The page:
Matsumoto Castle

In the morning, we drove on south to Nagano where we saw the imposing Zenkoji temple, then ascending a steep mountain road with another spiral viaduct and tunnel system to Togakushi where there are a series of Shinto hill shrines. We stayed the night in the wooded entrance to a pilgrimage track back to Zenpo and in the morning walked in the misty rain to the uppermost shrine, a mile-long walk uphill to the base of a sheer escarpment where the shrine stood beside a tumbling stream.

The next day we drove on to Matsumoto down a long winding valley, where there is a classic samurai castle in original condition, just having time to see it and a couple of heritage buildings looking like they had popped out of somewhere like Brazil before driving out of Matsumoto to sleep in a winding valley below one of an endless stream of hydro-dams that litter the steep forested landscape of Japan.

'Matterhorn' of Japan 3100m

The next day we drove over the Japanese Alps in peerless brilliant sunshine on tiny precipitous hairpin bend ridden secondary roads past Kamikochi and the skyline pike - a mad Japanese tourist route you can travel only on buses to avoid pollution, gaining clear but distant views of Japan's 'Matterhorn', a stark piece of 3100 metre high rock and down again to Takayama, which is a classic Japanese town with a beautiful old quarter full of temples shrines and old wooden houses.

Traditional buildings Takayama

After a lot of deliberation in various car parks on the edge of the old temple quarter,and dinner in the castle park, we decided to go and sleep at the cemetery by the crematorium. The night was full of rain and the morning misty and drizzly and as we took off back to the castle park to have breakfast, there was a strange pinging sound from the wind screen wipers. When I got to the park I realized the unusual sized lens hood for the camera, which I had trawled Auckland second hand shops to find, was missing and realized I had left it on the front windscreen. After driving back to the graveyard and then to each of the parking lots, Christine suddenly saw it on the road, severely dented but rescuable.

We spent the morning exploring the old commercial houses of Takayama, which is a tourist haven similar to Lijiang in China and then headed for Furukawa another old town with old white-walled saki-brewing and trading houses set on a canal, where there were little 'shrines' set up with fish food for the visitors to hideously overfeed the large Koi carp in the stream.

Second pass in the 'alps' overlooking a range of 2700m tree-clad Mountains

From Furikawa, we passed again up a back road over the Alps stopping the night in the forest by a glade near the road hoping to avoid being ransacked by bears despite the warning signs. Next day before we had gone a kilometre or two, we arrived on the fringes of Shirikawa-go at Ogimachi a delightful town full of period A-frame thatched traditional farm houses converted into expensive restaurants and hotels, where a single cup of coffee cost as much as a meal. From there, we drove on through several touristic versions of these farming villages, which were moved in the 1960s to make way for a large hydro-electric dam, stopping at the best, Ainokura. While photographing I fell over backwards slipping on the trench of a rice paddy and stabbed my hand into the ground, spraining my wrist and totally dislocating my middle finger at the tip, so that it pointed hideously back at right angles. After taking one careful look at it, I grabbed it and forcefully pulled it out and snapped it back into place. For about an hour it seemed miraculously unaffected but as the day wore on it filled with blood and became bruised all over, nevertheless back into a functional condition.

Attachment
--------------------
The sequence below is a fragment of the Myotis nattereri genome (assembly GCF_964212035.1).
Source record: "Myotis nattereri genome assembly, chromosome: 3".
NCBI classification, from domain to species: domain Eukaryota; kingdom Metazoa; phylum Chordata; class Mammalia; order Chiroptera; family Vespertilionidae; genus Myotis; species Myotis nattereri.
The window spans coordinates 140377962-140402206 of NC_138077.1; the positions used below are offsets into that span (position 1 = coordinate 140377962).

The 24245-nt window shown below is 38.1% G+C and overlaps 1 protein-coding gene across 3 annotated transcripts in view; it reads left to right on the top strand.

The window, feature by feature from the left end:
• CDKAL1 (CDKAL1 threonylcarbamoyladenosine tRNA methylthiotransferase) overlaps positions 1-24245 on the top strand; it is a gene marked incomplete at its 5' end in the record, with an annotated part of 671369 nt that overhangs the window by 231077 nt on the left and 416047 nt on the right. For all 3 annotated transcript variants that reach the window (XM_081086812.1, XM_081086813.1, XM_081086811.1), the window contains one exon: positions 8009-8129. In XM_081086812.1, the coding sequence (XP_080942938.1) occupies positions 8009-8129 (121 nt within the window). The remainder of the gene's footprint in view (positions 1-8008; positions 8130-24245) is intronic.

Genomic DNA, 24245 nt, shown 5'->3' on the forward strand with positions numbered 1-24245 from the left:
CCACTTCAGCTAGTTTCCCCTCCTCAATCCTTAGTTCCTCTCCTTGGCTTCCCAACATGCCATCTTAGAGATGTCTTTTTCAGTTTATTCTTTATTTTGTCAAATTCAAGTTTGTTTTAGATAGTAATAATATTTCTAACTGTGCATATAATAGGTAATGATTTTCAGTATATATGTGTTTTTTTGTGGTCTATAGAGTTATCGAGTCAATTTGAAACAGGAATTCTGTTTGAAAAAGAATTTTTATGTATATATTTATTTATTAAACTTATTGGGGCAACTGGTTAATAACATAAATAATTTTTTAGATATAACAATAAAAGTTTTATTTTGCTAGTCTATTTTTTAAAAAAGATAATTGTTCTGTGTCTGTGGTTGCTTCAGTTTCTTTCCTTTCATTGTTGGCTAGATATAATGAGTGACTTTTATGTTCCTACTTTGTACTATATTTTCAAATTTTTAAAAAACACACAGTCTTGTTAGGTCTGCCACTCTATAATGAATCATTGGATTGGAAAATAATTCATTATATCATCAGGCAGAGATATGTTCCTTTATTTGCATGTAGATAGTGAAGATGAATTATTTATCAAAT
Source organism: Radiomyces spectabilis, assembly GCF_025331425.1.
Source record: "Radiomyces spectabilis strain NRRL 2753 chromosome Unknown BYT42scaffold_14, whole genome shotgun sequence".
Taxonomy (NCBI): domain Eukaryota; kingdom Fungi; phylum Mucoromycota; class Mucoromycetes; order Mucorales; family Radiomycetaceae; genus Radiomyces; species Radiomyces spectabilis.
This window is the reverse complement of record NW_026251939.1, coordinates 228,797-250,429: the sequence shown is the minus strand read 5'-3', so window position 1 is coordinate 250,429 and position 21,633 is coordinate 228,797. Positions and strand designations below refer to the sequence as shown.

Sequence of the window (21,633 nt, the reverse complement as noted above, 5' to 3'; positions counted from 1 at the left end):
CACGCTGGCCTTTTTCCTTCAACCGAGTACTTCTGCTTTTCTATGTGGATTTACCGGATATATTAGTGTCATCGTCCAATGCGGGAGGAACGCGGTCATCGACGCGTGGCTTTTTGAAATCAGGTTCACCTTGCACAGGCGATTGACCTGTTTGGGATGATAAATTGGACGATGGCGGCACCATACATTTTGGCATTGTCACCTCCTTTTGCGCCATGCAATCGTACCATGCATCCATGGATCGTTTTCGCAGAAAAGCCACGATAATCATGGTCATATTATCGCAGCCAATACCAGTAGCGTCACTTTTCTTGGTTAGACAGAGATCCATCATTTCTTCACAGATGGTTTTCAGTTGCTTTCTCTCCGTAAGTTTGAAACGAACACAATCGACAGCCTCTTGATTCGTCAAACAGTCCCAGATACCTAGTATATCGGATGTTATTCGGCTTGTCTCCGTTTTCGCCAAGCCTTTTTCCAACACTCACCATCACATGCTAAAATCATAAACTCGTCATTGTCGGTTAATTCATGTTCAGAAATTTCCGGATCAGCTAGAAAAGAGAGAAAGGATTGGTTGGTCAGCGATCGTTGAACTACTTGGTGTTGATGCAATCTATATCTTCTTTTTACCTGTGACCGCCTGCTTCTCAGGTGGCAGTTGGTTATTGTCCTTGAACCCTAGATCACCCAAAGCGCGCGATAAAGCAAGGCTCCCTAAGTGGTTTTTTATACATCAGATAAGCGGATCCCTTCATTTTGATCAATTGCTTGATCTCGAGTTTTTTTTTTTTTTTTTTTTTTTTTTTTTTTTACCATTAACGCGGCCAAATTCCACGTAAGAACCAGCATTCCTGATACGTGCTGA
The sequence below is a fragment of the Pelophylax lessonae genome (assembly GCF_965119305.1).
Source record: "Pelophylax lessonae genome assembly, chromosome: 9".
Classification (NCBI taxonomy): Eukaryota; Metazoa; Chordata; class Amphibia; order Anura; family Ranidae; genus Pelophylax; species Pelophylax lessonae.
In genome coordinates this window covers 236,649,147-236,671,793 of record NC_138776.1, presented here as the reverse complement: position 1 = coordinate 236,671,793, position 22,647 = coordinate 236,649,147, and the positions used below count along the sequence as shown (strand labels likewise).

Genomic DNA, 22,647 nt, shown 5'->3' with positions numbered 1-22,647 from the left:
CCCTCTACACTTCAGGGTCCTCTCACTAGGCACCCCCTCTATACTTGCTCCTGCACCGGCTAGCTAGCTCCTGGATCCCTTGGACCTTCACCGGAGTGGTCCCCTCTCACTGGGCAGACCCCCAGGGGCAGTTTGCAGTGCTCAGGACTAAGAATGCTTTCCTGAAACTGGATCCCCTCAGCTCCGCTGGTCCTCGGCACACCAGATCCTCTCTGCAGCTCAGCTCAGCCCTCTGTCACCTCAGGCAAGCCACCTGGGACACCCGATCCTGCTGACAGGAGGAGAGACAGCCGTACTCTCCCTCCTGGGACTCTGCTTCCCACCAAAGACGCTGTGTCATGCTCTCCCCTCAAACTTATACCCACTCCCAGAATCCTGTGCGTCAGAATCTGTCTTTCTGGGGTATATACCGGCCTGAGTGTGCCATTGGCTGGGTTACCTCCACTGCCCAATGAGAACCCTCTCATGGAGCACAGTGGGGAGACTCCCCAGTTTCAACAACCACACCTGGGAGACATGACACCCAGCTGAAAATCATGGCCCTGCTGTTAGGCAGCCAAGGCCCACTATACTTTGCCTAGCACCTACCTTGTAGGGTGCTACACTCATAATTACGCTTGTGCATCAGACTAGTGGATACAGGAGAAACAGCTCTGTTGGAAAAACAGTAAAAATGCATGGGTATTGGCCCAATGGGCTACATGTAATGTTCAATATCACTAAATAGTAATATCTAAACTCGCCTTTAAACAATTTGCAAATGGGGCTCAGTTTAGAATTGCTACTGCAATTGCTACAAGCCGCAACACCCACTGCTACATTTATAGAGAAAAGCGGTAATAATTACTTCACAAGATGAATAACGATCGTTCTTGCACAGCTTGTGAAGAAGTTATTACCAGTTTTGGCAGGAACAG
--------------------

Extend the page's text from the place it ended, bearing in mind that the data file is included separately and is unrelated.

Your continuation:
Ogumachi Town with thatched farm houses

We then drove on to Kanazawa where I have a neuroscientist friend Danko from Bulgaria, who very kindly put us up for two nights in his tiny but very comfortable airc-onditioned apartment. We arrived in the middle of a late summer heat wave with the road-side thermometers registering 36 centigrade, which even at night is suffocating in the van when you have to keep the windows almost closed with two people inside to avoid encephalitis mosquitoes and the ands of imaginary thieves in the night.

Dinner with Danko in a Japanese self-cook restaurant

The day we spent in Kanazawa we made a tour of the temple area, having already on the first day wandered the Samurai and Geisha districts. After leaving Danko we traveled down the coast stopping at the family clan Jisshon Temple Daisnoji at Kaga, looking at the rock formations at Mikuni, sleeping the night at a coastal carpark with tsunami warning systems using loud speakers to give the time as they have in many other places, even inland.

Fishing houses at Ine

We then drove on down the wild coast, bypassing Tsurugu and took the coastal rainbow line from Mikata negotiating a hideous clogged industrial stretch from Obaba to Maizuru, then turning north up the coast to stop briefly beyond Maizuru at Amanohashadate, a pine-lined sandspit overrated as one of the three most outstanding sights of Japan. At evening we pressed on to Ine where we found an idyllic spot right on the wharves along with three other groups of gypsy van campers fishing and sleeping off the wharves. Ine is unique as a Japanese cultural enclave consisting of unique houses in a sheltered bay in which the ground floor is a boat shed they can drive into at high tide and the top storey is for sleeping.

North Coast

Yesterday we traveled on along the coast in idyllic wild craggy scenery, becoming completely stranded when the coast road we took and even the main highway proved to be closed forcing us to make a convoluted detour on back roads over high hill country, including one of Honshu's few pasture cattle farms, before returning to the coast. A driver we stopped to ask how to get through drove for about 10 kms to help us get on to the appropriate back road detour, something Japan is renowned for. At Kumihama we routed the lake to the North and took a back road back to some of the wildest and most precipitous coast we have seen so far, with sweeping views of the rocky cliffs, the ocean scintillating azure and foam white in the sunshine, finally stopping just short of Kasumi on a beach beside a small seaside town.